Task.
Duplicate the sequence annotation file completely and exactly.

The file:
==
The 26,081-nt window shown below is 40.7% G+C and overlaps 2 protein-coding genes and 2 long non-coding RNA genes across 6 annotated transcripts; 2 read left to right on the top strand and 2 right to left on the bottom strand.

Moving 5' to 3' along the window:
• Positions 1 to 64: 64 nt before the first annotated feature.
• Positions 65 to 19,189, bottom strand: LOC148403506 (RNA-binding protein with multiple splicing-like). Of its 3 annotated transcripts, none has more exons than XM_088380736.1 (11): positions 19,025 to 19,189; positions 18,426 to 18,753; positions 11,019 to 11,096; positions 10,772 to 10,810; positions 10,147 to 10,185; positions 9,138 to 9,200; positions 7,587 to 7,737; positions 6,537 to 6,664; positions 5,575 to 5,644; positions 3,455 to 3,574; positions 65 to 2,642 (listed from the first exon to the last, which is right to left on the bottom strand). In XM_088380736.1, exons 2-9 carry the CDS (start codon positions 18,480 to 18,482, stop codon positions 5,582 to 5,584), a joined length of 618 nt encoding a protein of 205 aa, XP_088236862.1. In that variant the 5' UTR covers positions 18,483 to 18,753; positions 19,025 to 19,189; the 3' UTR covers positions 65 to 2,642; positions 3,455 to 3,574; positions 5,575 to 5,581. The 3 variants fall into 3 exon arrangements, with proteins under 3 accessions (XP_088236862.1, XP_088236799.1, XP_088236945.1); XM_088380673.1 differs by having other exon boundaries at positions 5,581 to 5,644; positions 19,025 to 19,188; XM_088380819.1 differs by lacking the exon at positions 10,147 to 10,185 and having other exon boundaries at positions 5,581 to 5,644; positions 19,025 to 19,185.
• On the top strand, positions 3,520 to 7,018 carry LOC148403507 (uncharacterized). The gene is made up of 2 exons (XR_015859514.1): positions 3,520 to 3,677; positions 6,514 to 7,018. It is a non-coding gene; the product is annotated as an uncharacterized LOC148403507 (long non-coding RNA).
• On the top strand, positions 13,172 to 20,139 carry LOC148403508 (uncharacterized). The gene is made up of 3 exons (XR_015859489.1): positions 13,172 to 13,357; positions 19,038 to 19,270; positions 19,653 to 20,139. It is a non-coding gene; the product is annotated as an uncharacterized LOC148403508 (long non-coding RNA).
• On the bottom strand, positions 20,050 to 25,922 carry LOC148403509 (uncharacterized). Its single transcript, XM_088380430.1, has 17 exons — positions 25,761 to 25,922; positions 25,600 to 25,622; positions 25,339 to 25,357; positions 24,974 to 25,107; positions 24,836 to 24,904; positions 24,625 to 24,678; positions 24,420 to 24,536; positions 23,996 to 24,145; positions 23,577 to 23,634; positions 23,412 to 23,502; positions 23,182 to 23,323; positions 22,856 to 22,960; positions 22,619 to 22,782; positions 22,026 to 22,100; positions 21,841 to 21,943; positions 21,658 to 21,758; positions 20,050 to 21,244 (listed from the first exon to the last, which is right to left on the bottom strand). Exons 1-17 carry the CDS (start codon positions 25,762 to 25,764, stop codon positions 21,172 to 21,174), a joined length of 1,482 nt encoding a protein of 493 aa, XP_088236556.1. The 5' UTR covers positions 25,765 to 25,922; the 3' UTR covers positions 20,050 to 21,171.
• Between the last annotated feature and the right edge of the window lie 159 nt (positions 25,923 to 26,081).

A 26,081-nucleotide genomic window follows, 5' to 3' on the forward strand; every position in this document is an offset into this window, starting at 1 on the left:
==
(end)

The 26,081-nt window shown below is 40.7% G+C and overlaps 2 protein-coding genes and 2 long non-coding RNA genes across 6 annotated transcripts; 2 read left to right on the top strand and 2 right to left on the bottom strand.

Moving 5' to 3' along the window:
• Positions 1 to 64: 64 nt before the first annotated feature.
• Positions 65 to 19,189, bottom strand: LOC148403506 (RNA-binding protein with multiple splicing-like). Of its 3 annotated transcripts, none has more exons than XM_088380736.1 (11): positions 19,025 to 19,189; positions 18,426 to 18,753; positions 11,019 to 11,096; positions 10,772 to 10,810; positions 10,147 to 10,185; positions 9,138 to 9,200; positions 7,587 to 7,737; positions 6,537 to 6,664; positions 5,575 to 5,644; positions 3,455 to 3,574; positions 65 to 2,642 (listed from the first exon to the last, which is right to left on the bottom strand). In XM_088380736.1, exons 2-9 carry the CDS (start codon positions 18,480 to 18,482, stop codon positions 5,582 to 5,584), a joined length of 618 nt encoding a protein of 205 aa, XP_088236862.1. In that variant the 5' UTR covers positions 18,483 to 18,753; positions 19,025 to 19,189; the 3' UTR covers positions 65 to 2,642; positions 3,455 to 3,574; positions 5,575 to 5,581. The 3 variants fall into 3 exon arrangements, with proteins under 3 accessions (XP_088236862.1, XP_088236799.1, XP_088236945.1); XM_088380673.1 differs by having other exon boundaries at positions 5,581 to 5,644; positions 19,025 to 19,188; XM_088380819.1 differs by lacking the exon at positions 10,147 to 10,185 and having other exon boundaries at positions 5,581 to 5,644; positions 19,025 to 19,185.
• On the top strand, positions 3,520 to 7,018 carry LOC148403507 (uncharacterized). The gene is made up of 2 exons (XR_015859514.1): positions 3,520 to 3,677; positions 6,514 to 7,018. It is a non-coding gene; the product is annotated as an uncharacterized LOC148403507 (long non-coding RNA).
• On the top strand, positions 13,172 to 20,139 carry LOC148403508 (uncharacterized). The gene is made up of 3 exons (XR_015859489.1): positions 13,172 to 13,357; positions 19,038 to 19,270; positions 19,653 to 20,139. It is a non-coding gene; the product is annotated as an uncharacterized LOC148403508 (long non-coding RNA).
• On the bottom strand, positions 20,050 to 25,922 carry LOC148403509 (uncharacterized). Its single transcript, XM_088380430.1, has 17 exons — positions 25,761 to 25,922; positions 25,600 to 25,622; positions 25,339 to 25,357; positions 24,974 to 25,107; positions 24,836 to 24,904; positions 24,625 to 24,678; positions 24,420 to 24,536; positions 23,996 to 24,145; positions 23,577 to 23,634; positions 23,412 to 23,502; positions 23,182 to 23,323; positions 22,856 to 22,960; positions 22,619 to 22,782; positions 22,026 to 22,100; positions 21,841 to 21,943; positions 21,658 to 21,758; positions 20,050 to 21,244 (listed from the first exon to the last, which is right to left on the bottom strand). Exons 1-17 carry the CDS (start codon positions 25,762 to 25,764, stop codon positions 21,172 to 21,174), a joined length of 1,482 nt encoding a protein of 493 aa, XP_088236556.1. The 5' UTR covers positions 25,765 to 25,922; the 3' UTR covers positions 20,050 to 21,171.
• Between the last annotated feature and the right edge of the window lie 159 nt (positions 25,923 to 26,081).

A 26,081-nucleotide genomic window follows, 5' to 3' on the forward strand; every position in this document is an offset into this window, starting at 1 on the left: